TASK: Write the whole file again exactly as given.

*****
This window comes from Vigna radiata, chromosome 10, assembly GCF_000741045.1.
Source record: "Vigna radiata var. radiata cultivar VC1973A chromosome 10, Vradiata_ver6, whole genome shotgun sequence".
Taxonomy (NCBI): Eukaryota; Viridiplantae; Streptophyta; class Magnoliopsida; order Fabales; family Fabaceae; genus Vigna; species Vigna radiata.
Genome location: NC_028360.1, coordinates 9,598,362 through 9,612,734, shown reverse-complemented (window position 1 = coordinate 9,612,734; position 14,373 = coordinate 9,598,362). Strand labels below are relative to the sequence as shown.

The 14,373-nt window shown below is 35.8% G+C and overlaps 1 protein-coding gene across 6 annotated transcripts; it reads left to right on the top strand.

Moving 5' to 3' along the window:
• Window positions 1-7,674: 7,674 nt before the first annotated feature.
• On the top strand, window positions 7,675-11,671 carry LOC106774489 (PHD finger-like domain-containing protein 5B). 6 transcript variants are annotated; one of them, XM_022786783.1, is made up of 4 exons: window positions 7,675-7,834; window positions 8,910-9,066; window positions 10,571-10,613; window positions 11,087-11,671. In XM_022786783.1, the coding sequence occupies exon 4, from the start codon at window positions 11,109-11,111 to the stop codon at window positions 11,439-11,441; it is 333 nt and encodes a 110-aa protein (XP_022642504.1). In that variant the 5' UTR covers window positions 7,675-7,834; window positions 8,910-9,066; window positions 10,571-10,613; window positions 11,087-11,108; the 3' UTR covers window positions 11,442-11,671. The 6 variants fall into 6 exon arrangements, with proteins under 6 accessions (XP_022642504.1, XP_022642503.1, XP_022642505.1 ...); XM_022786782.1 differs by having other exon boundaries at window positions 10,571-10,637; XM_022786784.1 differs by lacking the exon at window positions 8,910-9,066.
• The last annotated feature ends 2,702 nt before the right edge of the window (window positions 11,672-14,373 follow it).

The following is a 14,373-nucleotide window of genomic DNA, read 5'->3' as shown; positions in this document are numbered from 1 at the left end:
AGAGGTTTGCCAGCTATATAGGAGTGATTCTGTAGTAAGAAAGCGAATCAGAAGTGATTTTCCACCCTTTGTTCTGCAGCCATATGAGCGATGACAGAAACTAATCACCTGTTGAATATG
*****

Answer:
This window comes from Vigna radiata, chromosome 10, assembly GCF_000741045.1.
Source record: "Vigna radiata var. radiata cultivar VC1973A chromosome 10, Vradiata_ver6, whole genome shotgun sequence".
Taxonomy (NCBI): Eukaryota; Viridiplantae; Streptophyta; class Magnoliopsida; order Fabales; family Fabaceae; genus Vigna; species Vigna radiata.
Genome location: NC_028360.1, coordinates 9,598,362 through 9,612,734, shown reverse-complemented (window position 1 = coordinate 9,612,734; position 14,373 = coordinate 9,598,362). Strand labels below are relative to the sequence as shown.

The 14,373-nt window shown below is 35.8% G+C and overlaps 1 protein-coding gene across 6 annotated transcripts; it reads left to right on the top strand.

Moving 5' to 3' along the window:
• Window positions 1-7,674: 7,674 nt before the first annotated feature.
• On the top strand, window positions 7,675-11,671 carry LOC106774489 (PHD finger-like domain-containing protein 5B). 6 transcript variants are annotated; one of them, XM_022786783.1, is made up of 4 exons: window positions 7,675-7,834; window positions 8,910-9,066; window positions 10,571-10,613; window positions 11,087-11,671. In XM_022786783.1, the coding sequence occupies exon 4, from the start codon at window positions 11,109-11,111 to the stop codon at window positions 11,439-11,441; it is 333 nt and encodes a 110-aa protein (XP_022642504.1). In that variant the 5' UTR covers window positions 7,675-7,834; window positions 8,910-9,066; window positions 10,571-10,613; window positions 11,087-11,108; the 3' UTR covers window positions 11,442-11,671. The 6 variants fall into 6 exon arrangements, with proteins under 6 accessions (XP_022642504.1, XP_022642503.1, XP_022642505.1 ...); XM_022786782.1 differs by having other exon boundaries at window positions 10,571-10,637; XM_022786784.1 differs by lacking the exon at window positions 8,910-9,066.
• The last annotated feature ends 2,702 nt before the right edge of the window (window positions 11,672-14,373 follow it).

The following is a 14,373-nucleotide window of genomic DNA, read 5'->3' as shown; positions in this document are numbered from 1 at the left end:
AGAGGTTTGCCAGCTATATAGGAGTGATTCTGTAGTAAGAAAGCGAATCAGAAGTGATTTTCCACCCTTTGTTCTGCAGCCATATGAGCGATGACAGAAACTAATCACCTGTTGAATATG